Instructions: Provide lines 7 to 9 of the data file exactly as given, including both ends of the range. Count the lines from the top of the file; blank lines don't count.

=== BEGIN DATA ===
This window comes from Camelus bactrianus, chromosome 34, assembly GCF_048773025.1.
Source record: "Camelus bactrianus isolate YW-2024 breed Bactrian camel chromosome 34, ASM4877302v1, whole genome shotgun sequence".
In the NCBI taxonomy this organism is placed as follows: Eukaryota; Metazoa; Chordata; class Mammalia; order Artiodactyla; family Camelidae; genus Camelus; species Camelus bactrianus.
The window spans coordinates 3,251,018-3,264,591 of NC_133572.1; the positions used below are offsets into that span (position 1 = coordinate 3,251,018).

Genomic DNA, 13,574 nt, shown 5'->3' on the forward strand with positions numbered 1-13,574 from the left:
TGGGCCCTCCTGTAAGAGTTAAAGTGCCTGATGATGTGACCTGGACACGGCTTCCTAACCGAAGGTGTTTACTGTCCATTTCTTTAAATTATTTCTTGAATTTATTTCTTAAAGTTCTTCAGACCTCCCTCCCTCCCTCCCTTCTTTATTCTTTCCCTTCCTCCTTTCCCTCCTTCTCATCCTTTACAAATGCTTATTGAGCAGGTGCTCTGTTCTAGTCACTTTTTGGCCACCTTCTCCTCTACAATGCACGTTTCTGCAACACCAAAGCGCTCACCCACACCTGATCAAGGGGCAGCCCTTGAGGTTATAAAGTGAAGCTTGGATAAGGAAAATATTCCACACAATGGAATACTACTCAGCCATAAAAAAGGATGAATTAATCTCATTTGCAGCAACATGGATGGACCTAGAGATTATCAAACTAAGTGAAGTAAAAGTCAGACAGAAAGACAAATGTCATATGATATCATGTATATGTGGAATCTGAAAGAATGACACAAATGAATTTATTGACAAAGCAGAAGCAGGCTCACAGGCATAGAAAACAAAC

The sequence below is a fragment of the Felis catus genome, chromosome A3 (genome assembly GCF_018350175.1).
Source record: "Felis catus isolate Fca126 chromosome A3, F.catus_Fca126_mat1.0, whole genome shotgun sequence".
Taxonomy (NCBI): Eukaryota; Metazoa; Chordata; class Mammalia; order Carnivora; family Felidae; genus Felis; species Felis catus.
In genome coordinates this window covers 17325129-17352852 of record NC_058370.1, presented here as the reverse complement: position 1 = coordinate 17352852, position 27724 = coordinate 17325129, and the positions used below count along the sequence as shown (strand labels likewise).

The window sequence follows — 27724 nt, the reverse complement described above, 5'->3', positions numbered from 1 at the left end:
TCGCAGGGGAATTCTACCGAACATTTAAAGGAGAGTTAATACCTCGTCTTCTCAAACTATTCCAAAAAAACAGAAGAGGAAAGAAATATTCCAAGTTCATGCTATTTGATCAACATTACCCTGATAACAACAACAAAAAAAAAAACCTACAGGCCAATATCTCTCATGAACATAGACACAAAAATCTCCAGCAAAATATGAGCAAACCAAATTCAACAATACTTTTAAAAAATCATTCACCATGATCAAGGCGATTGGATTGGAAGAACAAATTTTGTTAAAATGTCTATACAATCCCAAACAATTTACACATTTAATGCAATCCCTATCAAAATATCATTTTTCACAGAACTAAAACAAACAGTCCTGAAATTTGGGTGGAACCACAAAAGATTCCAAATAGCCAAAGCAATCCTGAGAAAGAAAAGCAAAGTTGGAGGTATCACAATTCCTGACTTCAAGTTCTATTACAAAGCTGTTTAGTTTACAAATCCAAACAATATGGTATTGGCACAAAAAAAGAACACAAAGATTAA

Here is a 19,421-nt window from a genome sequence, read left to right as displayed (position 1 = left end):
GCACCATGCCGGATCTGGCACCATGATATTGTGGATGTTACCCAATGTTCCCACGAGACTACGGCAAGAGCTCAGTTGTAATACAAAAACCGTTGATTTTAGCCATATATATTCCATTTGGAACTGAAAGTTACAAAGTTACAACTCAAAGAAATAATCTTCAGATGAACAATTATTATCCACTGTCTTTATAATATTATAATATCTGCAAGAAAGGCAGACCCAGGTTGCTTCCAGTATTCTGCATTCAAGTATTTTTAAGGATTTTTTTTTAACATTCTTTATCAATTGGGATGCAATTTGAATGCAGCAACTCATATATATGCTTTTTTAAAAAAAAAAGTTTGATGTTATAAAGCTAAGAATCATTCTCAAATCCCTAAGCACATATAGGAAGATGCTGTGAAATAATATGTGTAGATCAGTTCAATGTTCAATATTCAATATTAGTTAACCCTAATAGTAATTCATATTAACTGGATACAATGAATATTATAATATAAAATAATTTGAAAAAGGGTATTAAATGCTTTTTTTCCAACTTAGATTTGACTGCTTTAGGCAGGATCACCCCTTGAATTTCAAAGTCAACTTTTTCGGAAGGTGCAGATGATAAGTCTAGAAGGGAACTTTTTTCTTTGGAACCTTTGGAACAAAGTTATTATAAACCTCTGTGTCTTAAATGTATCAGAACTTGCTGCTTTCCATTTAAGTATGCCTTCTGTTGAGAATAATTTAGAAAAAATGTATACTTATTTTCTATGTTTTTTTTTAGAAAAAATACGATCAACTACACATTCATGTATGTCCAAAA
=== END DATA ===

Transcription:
The sequence below is a fragment of the Felis catus genome, chromosome A3 (genome assembly GCF_018350175.1).
Source record: "Felis catus isolate Fca126 chromosome A3, F.catus_Fca126_mat1.0, whole genome shotgun sequence".
Taxonomy (NCBI): Eukaryota; Metazoa; Chordata; class Mammalia; order Carnivora; family Felidae; genus Felis; species Felis catus.